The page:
Kerry looked at him without speaking for a moment, then two, and finally took a deep breath and sighed. “I was going to try a snow job on you, lay it on heavy, but I think I’ll just come clean instead. It’ll either work or won’t. I thought — well, I didn’t think you’d be cool like this. So, here goes.

“I need someone to watch my dog for me while I’m in school. I just found a puppy someone abandoned, just up the road and across from your house. The thing is, my mom and I don’t see eye to eye on much of anything. We’re at war with each other most of the time. If I showed her I had found a puppy and wanted to keep it, she’s say no way, and that would be that. So, I’m not telling her. I’m going to keep it and raise it without her even knowing about it, and when she finally finds out it’ll be fully grown and mine and there’ll be nothing she can do other than yell some more, and she already does that.

“My problem is, I don’t have anyone to be with it during the time I’m at school. So my brilliant idea was, since you’re home schooled, you could keep it here with you during my school hours.”

He stopped. He’d been looking at Luke. Luke had been looking back and wearing a very unreadable expression. Now, with Kerry obviously waiting for him to speak, he said, flatly, “How did you know I was home-schooled? And just how were you planning to snow me into doing this?”

Kerry knew this had to be his sales pitch. Luke hadn’t said no right off, which meant Kerry still had a chance. Well, he hoped it meant that. Anyway, the only way he had to sell his idea was to sell himself. He had to try.

He decided to answer the questions in order. “The doc told me. I guess you know him. He asked me once why I never hung with you. And he told about the home-schooling. As for the snow job, well…”

He stopped to gather his thoughts, then realized this wouldn't get easier with waiting and plowed forward. “I had two things to offer. One, I was going to tell you that if you’d do it, I’d teach you how to ski. But I didn’t think that would appeal to you because I had this picture in my head of a little nerdy guy who’d never want to leave the house, who sat at his computer all day when he wasn’t reading books. Skiing didn’t seem like something you’d want anything to do with. But, if that had been the case, I had an alternate plan. It also was based on who I thought you were, and now I can see it probably would have as much appeal as liver loaf for dinner.”

Luke couldn’t help himself. He laughed. Then he put his straight face back on and asked, “What was that plan?”

“OK.” Kerry stood up. This was stressful. “See, I’m giving ski lessons to this kid at the lodge, starting tomorrow. He’s, well, he’s what I thought you’d be. He’s not athletic, he’s a little overweight, and mostly, he doesn’t want to take ski lessons. They’re his parents’ idea and he hates it. I asked him what he wanted to do instead and he said he wanted to do what he does at home: spend the day on his computer and reading, but his parents won’t let him. So, since in my head that’s who you were, too — a computer nerd — and since I got him to admit he’s lonely as hell, well, I could see you two hitting it off. If you were stuck up here in your room all day, every day, and didn’t have friends, well, I just thought meeting a kid, being able to spend some time with him...”

Kerry’s voice tapered off to nothing and he couldn’t help himself; he blushed. But then, with the last of his determination, he forced out, “I thought you might be lonely, too.”

Luke didn’t say anything, just kept staring at him. When Kerry, nervous now, sat down again, Luke said, “And how were you going to sell that plan? I mean, what were you going to say to convince me?”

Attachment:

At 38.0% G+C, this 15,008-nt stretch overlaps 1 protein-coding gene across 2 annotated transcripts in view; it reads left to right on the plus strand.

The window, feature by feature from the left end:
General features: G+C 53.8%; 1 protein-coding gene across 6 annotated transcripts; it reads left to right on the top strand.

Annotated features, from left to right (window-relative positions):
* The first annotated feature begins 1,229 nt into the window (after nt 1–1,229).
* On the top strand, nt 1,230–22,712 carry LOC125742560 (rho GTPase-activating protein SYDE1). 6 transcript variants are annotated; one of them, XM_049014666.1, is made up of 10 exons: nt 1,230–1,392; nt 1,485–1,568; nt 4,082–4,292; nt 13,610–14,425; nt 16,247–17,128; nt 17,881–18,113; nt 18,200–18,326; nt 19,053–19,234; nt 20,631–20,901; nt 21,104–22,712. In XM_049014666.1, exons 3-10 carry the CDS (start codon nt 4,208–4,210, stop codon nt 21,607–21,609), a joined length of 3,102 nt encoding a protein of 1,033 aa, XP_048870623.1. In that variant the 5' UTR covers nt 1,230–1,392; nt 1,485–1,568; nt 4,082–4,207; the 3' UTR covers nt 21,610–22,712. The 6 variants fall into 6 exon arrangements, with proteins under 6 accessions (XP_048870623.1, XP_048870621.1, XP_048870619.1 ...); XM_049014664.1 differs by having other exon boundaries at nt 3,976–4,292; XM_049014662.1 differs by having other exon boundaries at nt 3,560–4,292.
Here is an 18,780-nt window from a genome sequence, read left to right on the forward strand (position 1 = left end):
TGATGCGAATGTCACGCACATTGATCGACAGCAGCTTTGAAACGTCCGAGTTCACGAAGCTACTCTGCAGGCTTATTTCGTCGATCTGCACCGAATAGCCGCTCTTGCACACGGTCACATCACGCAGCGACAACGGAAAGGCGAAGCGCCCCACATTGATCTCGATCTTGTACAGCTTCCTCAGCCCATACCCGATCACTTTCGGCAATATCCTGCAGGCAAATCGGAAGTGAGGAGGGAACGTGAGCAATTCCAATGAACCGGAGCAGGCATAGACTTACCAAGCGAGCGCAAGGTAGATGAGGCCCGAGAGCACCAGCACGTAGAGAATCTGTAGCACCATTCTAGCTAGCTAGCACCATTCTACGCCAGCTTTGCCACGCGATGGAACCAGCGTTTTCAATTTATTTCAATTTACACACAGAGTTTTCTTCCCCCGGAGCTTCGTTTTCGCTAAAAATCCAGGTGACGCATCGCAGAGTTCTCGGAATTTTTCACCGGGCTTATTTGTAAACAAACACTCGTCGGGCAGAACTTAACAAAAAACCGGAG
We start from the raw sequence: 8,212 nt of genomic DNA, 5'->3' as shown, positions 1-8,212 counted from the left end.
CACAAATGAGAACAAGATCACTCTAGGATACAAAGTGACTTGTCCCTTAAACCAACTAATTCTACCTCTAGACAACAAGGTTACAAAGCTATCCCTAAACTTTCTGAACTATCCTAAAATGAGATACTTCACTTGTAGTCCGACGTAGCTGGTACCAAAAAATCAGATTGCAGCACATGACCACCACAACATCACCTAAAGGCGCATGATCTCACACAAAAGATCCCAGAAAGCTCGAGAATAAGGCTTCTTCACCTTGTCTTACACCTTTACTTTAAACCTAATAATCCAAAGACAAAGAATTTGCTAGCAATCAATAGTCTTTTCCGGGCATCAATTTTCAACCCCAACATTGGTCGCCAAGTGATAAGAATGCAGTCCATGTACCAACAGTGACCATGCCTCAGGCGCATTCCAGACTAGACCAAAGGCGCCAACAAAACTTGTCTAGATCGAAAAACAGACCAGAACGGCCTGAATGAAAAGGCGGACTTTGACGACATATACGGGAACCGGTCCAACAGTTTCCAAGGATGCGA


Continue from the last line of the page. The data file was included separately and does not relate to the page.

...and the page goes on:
Kerry grinned, feeling better now that that was over and Luke was still talking to him. “I was going to wing it. Play it by ear, I guess. See what you were like and go from there.”

Luke laughed. “You got some balls, you know that?”

“And you’re nothing like the kid I thought you’d be. How come I never see you around? I can’t believe you spend all your time right here. You’re too, too, well, you just don’t seem the type to be hidden away somewhere. You’re friendly and seem outgoing. I can tell that just from being with you here for a few minutes. You’re comfortable with who you are. A lot of kids our age aren’t.”

Luke stopped smiling.

Kerry waited.

Finally, Luke spoke. “You don’t know anything about problems with parents. You only mentioned a mother; one person yelling at you. I got two. And they’re both the same. They’re religious, their religion is the most important thing in the world to them. It’s the only thing they feel is important at all, and they’re absolutely fixated on me being just like them. They want me to be a pastor, to lead a large congregation, to do God’s work. They don’t want anything to come between me and their goal, so they regulate everything I do. Friends, activities, recreation, education, everything.”

Kerry could see he had more to say, and so remained still.

“I overheard you at the door. The only reason you got in was that bit about thinking of joining the church and wanting my advice. Proselytizing, gaining converts, growing the church is an ideal for her. Actually doing it would be like a jewel in her crown, and if you joined our church because she let you in the house and encouraged it, she’d be on cloud nine for weeks.

“But anyway, that’s why you’ve never seen me in town, or at the lodge. I only get out if one of them is with me. I do play soccer in a summer league, but it’s a church league and we play other church teams.

“I have a couple of friends from church but we’re not close, and they don’t come over here. So, as a matter of fact, your trying to talk me into taking care of your dog by introducing me to a kid who’d like to hang out, even if only for a week, well, I’d have jumped at it. But I doubt it would have worked.”

Kerry’s hopes had lifted. He didn’t want to hear any negatives now. “Why not?” he asked.

“Because unless the boy was religious, my mom wouldn’t approve. She probably wouldn’t object to the dog. Taking him on would be doing a Christian thing, helping someone out. But hanging with a kid she doesn’t know who might pollute me? No way.”

“You mean you’d do it if your mother would allow the kid here? You’d take the dog when I’m in school?”

“You mean it about the ski lessons? I’d love to learn, and can probably talk Mom into that if you continue to pretend an interest in joining the church.”

Kerry was excited. This might actually work. “Let me talk to Ron. I have no idea what he feels about religion, but I do know he’ll do almost anything to get out of ski lessons. And hanging with you for a week would be good for both of you, I guess. I’ll talk to him tomorrow morning when I’m giving him his first lesson. Then I’ll stop by on the way home and fill you in.”

Luke smiled. “I’ll prepare my mother.”


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This story is Copyright 2013 by Cole Parker. The image is Copyright © 2013 by Colin Kelly. The story and image cannot be reproduced without express written consent. Codey's World web site has written permission to publish this story. No other rights are granted.